More than 40 years later, in May 2012, Jennings was charged in the Bendigo Magistrates Court with a series of child-sex offences, allegedly committed against boys at the school in the 1960s.
James Jennings, aged 79 when charged in court, faces multiple charges of gross indecency and indecent assault on a male child aged under 16. The charges relate to three complainants, all students at this Bendigo school in the 1960s.
Magistrate Jennifer Tregent heard evidence concerning the three complainants.
The court also heard from Detective Senior Sergeant Grant Morris, head of the Sexual Offences and Child Abuse Investigation Team (SOCIT) at Bendigo Police. Senior Sergeant Morris received some information from a New South Wales police unit (Strike Force Belle), which was established to investigate allegations of sexual assaults on students at St Stanislaus College in Bathurst in central-west NSW. The Bathurst school was run by the same order of priests as St Vincent’s in Bendigo.
The court was told that James Jennings left the priesthood many years ago and he now lives in Tasmania.
On 8 May 2012, after a two-day preliminary hearing, the Bendigo magistrate ordered James Patrick Jennings to stand trial in a higher court on these charges. The magistrate listed the case for a later date in the Melbourne County Court, where initially a judge would have a brief “directions hearing” (to determine when and how the subsequent hearings would be held).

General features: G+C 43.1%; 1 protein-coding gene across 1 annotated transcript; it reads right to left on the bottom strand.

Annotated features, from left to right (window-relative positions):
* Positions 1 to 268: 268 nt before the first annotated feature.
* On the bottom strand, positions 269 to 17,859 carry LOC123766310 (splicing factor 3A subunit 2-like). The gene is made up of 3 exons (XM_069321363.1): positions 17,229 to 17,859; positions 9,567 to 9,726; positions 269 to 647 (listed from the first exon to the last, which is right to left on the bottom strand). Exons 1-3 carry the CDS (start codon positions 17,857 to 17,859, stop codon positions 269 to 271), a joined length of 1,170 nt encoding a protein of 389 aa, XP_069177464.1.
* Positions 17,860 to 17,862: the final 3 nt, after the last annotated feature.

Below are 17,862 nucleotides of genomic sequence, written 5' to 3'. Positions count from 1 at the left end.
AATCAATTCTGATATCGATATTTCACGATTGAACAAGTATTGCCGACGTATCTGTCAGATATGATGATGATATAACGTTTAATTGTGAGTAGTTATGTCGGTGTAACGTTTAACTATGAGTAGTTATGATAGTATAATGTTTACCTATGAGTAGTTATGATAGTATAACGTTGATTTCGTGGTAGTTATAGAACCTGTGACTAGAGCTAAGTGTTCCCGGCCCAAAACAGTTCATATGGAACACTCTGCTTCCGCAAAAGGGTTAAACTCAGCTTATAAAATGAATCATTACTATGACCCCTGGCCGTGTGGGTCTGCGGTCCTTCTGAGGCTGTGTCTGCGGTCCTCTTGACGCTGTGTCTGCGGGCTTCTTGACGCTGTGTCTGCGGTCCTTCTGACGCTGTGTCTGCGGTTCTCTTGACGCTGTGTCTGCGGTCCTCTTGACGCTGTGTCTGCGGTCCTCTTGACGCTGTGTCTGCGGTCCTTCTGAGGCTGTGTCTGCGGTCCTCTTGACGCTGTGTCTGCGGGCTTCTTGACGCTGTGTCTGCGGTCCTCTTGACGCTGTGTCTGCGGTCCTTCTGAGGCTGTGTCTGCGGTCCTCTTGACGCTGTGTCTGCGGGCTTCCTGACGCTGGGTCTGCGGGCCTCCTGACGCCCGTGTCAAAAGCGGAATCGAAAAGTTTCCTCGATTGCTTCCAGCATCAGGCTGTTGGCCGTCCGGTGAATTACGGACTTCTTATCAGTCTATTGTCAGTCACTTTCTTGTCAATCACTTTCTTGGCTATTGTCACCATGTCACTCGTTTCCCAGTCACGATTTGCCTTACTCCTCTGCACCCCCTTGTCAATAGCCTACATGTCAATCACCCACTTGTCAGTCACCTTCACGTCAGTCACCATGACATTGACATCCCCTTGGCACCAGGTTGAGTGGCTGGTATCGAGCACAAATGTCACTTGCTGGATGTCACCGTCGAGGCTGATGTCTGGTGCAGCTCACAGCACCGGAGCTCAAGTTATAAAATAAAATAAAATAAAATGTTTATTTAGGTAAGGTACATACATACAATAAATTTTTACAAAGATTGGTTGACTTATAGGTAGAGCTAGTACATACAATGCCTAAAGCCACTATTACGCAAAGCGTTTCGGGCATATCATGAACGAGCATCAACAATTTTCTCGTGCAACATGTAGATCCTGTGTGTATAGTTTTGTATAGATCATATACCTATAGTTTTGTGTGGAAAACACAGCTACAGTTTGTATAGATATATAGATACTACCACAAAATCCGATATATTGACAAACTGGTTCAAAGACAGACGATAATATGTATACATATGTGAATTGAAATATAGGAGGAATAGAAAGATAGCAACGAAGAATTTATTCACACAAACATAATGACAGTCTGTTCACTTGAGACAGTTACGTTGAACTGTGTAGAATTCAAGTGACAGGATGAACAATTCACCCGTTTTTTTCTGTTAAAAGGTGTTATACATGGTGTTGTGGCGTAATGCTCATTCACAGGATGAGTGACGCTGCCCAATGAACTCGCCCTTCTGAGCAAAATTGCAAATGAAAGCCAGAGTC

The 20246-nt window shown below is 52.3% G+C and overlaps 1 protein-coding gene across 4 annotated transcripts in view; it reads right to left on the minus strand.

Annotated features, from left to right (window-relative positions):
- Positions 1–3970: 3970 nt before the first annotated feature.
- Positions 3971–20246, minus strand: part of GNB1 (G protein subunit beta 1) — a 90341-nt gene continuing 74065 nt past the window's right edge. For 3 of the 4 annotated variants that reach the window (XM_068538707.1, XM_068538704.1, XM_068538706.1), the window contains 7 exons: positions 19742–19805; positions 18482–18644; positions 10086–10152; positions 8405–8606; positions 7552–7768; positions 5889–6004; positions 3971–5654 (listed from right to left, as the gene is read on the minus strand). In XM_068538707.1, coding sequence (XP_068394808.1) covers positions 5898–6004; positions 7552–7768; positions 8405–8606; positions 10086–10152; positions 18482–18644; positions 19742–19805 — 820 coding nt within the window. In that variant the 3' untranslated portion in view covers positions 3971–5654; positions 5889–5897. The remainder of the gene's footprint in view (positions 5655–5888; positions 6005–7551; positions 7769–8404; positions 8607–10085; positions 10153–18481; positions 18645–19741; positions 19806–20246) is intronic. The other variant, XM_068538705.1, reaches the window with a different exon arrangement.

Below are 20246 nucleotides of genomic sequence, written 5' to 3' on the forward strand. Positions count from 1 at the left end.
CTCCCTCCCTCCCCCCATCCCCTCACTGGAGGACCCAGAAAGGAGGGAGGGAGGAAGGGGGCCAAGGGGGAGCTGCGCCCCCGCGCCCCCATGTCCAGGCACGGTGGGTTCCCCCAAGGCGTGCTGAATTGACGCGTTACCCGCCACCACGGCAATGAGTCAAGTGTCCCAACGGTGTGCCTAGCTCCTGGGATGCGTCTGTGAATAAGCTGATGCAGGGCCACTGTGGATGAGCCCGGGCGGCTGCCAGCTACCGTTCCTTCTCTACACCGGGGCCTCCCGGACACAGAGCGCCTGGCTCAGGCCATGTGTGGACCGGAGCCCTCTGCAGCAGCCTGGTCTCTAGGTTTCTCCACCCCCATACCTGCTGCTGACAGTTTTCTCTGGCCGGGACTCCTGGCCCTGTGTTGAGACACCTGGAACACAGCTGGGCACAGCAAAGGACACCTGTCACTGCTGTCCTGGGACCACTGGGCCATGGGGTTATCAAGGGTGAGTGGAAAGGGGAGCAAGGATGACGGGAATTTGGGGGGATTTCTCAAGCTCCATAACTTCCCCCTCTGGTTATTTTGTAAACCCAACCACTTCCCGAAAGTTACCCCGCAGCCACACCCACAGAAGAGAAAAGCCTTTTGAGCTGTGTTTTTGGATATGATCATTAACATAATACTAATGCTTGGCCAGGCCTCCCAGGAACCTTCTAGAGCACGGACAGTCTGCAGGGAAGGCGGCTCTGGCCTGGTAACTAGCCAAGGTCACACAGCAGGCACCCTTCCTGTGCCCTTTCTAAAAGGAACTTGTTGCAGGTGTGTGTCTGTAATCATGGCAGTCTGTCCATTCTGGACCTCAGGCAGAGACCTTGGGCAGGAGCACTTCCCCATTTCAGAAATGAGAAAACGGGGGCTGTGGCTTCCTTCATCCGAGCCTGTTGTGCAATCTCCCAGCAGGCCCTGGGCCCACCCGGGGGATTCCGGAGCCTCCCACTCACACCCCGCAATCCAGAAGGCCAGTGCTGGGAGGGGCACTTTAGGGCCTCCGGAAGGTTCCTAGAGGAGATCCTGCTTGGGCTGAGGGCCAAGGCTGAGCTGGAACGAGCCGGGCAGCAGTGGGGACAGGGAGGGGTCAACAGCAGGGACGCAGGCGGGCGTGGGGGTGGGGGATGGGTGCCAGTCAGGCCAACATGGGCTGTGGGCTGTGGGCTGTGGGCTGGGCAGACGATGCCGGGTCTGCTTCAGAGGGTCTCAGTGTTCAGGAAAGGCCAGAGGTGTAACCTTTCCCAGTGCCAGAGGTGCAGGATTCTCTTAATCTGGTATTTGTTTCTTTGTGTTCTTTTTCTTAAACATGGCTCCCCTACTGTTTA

Jennings’ bail was extended pending the Melbourne County Court proceedings.
Meanwhile, the Sexual Offences and Child Abuse Investigation Team at Bendigo (telephone 03 5448 1420) is continuing its inquiries.
St Vincent’s College was set up in Bendigo in 1955 and was run by the Vincentian Fathers. In 1977, it was taken over by the Marist Brothers. In 1983 this school then became part of Catholic College Bendigo.
Compassion or Cover-Up? Teen Victim Claims Rape; Forced
Confession in Church
For years, her church was all she knew but today, Tina Anderson has left that church and says she’s not going back.
“I still struggle, because I’ve been made to feel guilty for so long,” she told “20/20.”
Anderson was only 16 when she said she was forced to stand terrified before her entire church congregation to confess her “sin” — she had become pregnant. She says she wasn’t allowed to tell the group that the pregnancy was the result of being allegedly raped by a fellow congregant, a man twice her age.
She says her New Hampshire pastor, Chuck Phelps, told her she was lucky not to have been born during Old Testament times when she would have been stoned to death.
Phelps says that Anderson voluntarily stood in front of the church, but Tina says it was the first step of “church discipline” at her Independent Fundamental Baptist Church (IFB).
“I was completely in shock, but too scared to go and tell anyone because I thought I would get blamed for what happened,” Anderson said.
“I truly believed that it was my fault,” she said.
Her mother sought help from the pastor and they agreed to send her thousands of miles away to Colorado to live with another IFB family.
There, she said she was homeschooled and restricted from seeing others her age until she gave her child up for adoption.
In February 2010, after keeping her secret for 13 years, Anderson — who now has three more children and lives with her husband in Arizona — was contacted by police and agreed to press charges.
All the years that she lived with the memory of the alleged abuse, she says she held it tight. “You are told not to talk about it,” according to Anderson.